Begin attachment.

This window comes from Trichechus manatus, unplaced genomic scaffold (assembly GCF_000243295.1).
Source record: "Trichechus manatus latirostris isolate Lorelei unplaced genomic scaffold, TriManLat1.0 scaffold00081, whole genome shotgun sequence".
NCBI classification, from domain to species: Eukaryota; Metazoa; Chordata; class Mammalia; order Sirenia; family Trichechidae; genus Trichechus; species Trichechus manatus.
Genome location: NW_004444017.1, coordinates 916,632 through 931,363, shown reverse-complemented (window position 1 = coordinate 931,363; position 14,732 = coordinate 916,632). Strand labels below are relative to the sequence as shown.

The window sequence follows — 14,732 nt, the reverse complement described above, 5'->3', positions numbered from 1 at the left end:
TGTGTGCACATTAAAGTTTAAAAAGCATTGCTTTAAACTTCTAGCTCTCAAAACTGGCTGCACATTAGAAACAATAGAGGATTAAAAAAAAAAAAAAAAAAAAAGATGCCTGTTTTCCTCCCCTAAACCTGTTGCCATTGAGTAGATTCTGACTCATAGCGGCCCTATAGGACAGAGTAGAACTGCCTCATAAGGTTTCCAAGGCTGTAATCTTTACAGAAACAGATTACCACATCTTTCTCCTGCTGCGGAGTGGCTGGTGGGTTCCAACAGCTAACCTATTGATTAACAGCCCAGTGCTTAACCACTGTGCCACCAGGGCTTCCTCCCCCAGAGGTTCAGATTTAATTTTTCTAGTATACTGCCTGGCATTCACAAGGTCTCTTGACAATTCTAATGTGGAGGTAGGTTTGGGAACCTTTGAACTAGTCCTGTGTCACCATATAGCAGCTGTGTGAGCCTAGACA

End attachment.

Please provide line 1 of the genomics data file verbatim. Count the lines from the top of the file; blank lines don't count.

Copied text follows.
This window comes from Trichechus manatus, unplaced genomic scaffold (assembly GCF_000243295.1).